Sunday, April 17, 2016

"Buy Nothing" pleas

I love free stuff. I brake for broken chairs abandoned on corners. I am first in line for a clothing swap. I enter every online sweepstakes that crosses my path.

Which brings me to the Buy Nothing Project. I loved this movement committed to gifting unwanted items within your community. I'm not the only one keen on this concept—there are more than 280,000 members in 18 countries participating on 1,300 Facebook groups.

I'm in one of those groups. Last summer, when I moved in with my boyfriend, my couch simply had no place in our home. I had special ordered that sofa from Dania, picking out a custom nubby tweed upholstery. I loved that thing but it didn't fit in the house—literally—so while lounging on it on the porch, I posted it on my local Buy Nothing page and got rid of it in under five minutes.

I gave it to the first person who responded.

Come to find out, it's not always that easy.

Buy Nothing giveaways are constantly being posted, catching my eye throughout the day. I'm not usually the first one to respond, so I think I'm out of the running. But hold the phone.

It's not always first-come, first-regifted.

The comment thread is chockablock with pleas and pitches. Sob stories, requests worthy of Mother Teresa, personal connections that can only mean that the Keurig/framed poster/lawn gnome/size 8 Mossimo dress and its suitor belong together.

When faced with "I'll use your grandmother's jewelry to make new pieces for a battered women's shelter" or "This will remind me every day of my dead cat" or "We lost all our plants in a fire,"
how's a greedy girl to compete?

I don't. I throw in the towel, look at my many belongings, and try to remember that Marie Kondo stuff about "sparking joy."

Please consider.

Tuesday, September 15, 2015

Books on sale now!

Get yours today from your favorite indie bookseller or online retailer! At $11.95, it makes the perfect gift for anyone. It's a conversation starter and will make even the most earnest, humorless person laugh.

Sunday, July 26, 2015

Get ready for another round of Punch Parties!

The revised edition of Things I Want to Punch in the Face is hitting stores soon and so too will I, hosting punch parties and readings. Here’s where you can find me (stay tuned, as I'll be adding more dates as they are booked):

September 21, 7pm | Village Books
Bellingham, WA
I'm honored to be part of the rich tradition of author events at this storied Fairhaven bookstore. Bellinghamsters are invited to bring their own punches to share!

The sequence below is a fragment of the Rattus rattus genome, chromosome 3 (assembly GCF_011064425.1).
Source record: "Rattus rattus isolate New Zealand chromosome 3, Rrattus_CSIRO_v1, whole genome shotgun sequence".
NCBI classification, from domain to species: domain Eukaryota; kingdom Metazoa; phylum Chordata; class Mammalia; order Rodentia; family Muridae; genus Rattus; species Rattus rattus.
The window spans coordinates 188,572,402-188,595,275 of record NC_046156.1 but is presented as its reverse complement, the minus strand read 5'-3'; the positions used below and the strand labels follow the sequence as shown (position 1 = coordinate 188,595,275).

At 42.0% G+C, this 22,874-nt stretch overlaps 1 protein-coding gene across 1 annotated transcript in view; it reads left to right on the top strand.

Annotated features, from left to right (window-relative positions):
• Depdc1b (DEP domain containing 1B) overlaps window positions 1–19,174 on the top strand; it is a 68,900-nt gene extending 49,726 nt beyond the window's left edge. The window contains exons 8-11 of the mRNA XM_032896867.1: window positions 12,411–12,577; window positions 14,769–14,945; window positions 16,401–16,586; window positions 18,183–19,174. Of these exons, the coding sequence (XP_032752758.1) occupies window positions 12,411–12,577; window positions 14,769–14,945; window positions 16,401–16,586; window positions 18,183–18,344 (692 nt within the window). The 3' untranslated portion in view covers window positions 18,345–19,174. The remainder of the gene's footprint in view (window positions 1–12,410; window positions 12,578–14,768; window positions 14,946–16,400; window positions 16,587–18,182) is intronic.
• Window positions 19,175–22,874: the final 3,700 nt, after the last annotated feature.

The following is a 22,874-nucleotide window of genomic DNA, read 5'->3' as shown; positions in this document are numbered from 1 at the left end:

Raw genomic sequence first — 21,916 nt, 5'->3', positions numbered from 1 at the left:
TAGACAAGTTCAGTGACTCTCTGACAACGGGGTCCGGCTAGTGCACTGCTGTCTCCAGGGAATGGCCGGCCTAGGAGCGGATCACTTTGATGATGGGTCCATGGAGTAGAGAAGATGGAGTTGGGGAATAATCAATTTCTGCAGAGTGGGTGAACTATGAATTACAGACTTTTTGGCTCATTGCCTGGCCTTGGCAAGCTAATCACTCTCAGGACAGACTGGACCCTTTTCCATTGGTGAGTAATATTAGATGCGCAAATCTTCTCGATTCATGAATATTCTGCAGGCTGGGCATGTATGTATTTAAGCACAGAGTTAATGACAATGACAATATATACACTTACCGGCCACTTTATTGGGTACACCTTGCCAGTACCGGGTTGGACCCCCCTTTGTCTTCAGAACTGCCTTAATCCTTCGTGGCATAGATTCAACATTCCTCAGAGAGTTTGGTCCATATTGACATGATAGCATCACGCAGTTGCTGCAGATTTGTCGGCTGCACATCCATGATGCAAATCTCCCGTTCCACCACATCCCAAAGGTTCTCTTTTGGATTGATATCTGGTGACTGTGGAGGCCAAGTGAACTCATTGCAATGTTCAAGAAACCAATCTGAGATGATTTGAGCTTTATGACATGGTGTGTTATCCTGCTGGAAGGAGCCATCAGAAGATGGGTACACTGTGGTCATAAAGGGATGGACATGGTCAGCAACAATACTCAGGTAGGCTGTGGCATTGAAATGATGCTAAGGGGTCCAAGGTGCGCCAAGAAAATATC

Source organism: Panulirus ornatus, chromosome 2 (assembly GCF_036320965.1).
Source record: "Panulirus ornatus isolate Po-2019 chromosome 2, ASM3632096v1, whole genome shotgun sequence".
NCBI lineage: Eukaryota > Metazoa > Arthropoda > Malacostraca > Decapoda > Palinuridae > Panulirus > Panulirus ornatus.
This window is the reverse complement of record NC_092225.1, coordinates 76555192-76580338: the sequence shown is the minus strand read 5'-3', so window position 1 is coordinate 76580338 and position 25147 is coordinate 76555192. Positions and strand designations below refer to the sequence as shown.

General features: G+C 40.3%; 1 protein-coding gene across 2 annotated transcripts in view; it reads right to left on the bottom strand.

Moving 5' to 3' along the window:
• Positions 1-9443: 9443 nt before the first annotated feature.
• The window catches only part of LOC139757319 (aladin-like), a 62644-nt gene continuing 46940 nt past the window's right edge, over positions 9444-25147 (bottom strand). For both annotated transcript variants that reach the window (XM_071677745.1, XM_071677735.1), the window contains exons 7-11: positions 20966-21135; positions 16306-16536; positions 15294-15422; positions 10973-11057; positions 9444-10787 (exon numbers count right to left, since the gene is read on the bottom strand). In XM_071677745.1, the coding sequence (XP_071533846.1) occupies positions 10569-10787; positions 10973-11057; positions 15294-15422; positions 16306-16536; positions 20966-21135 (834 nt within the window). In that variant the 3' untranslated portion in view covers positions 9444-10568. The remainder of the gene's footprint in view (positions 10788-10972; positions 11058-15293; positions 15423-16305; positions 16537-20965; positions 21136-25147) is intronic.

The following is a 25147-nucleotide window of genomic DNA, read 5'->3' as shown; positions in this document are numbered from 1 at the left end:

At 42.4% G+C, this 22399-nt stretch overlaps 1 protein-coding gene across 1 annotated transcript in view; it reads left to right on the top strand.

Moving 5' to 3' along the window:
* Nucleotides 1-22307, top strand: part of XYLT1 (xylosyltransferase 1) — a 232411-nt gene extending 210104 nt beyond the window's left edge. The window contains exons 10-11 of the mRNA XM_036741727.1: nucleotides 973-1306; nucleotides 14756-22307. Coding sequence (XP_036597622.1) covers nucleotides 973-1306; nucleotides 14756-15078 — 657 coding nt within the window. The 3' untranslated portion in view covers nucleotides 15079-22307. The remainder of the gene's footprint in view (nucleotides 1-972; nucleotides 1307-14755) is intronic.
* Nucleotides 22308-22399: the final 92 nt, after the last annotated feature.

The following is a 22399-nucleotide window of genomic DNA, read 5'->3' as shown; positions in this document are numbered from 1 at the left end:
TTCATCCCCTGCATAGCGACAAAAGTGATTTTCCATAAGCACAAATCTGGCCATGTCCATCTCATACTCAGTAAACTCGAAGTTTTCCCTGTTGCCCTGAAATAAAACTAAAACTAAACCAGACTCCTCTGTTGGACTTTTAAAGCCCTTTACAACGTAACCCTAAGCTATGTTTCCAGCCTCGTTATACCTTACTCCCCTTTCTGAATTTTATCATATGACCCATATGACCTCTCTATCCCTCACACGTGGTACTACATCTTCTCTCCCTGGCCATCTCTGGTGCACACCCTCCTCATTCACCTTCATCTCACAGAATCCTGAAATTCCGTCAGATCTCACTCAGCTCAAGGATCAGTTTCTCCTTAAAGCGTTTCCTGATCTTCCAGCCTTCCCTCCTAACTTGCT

September 24, 7–8:30pm
| Queen Anne Book Company
Seattle, WA
Join me for what is sure to be an evening of hilarity! Bring your own “punches” to share!

October 5, 7–8pm
| Park Road Books
Charlotte, NC
I’m taking the show on the road and I can’t wait to visit Charlotte’s favorite bookstore for a lively evening of PITF readings!

Monday, July 13, 2015

Revised edition now available for preorder!

Ancient grains, mixologists, and yoga pants, oh my! All your current peeves have been rounded up in this revised edition of Things I Want to Punch in the Face. I've updated classic entries, cut dated material, and added a slew of the most annoying people, places and things in the zeitgeist today.

Pre-order up this revised edition today and chuckle as lumbersexuals and their beard oil finally get what's coming to them!

Order from your favorite indie bookstore via Indiebound here.

Wednesday, March 25, 2015

Polar bear plunges

I love the water. I hate the cold. But in the Rochambeau of my preferences, cold trumps water by a nautical mile because I can’t wrap my mind around polar bear clubs, those collections of brave souls who drop trou and run into the water to celebrate New Year’s Day or some such bullshit holiday. Dudes, that’s what drinking champagne and bungling the lyrics to “Auld Lang Syne” is for.

I can’t bring myself to jump in and out of a plunge pool after a sauna or hot tub. I can only walk into an alpine lake up to my ankles, no matter how sweaty the hike that preceded it. And it takes me a long while to ease into the ocean, even if it’s Florida in August. A polar bear swim isn’t on this girl’s bucket list.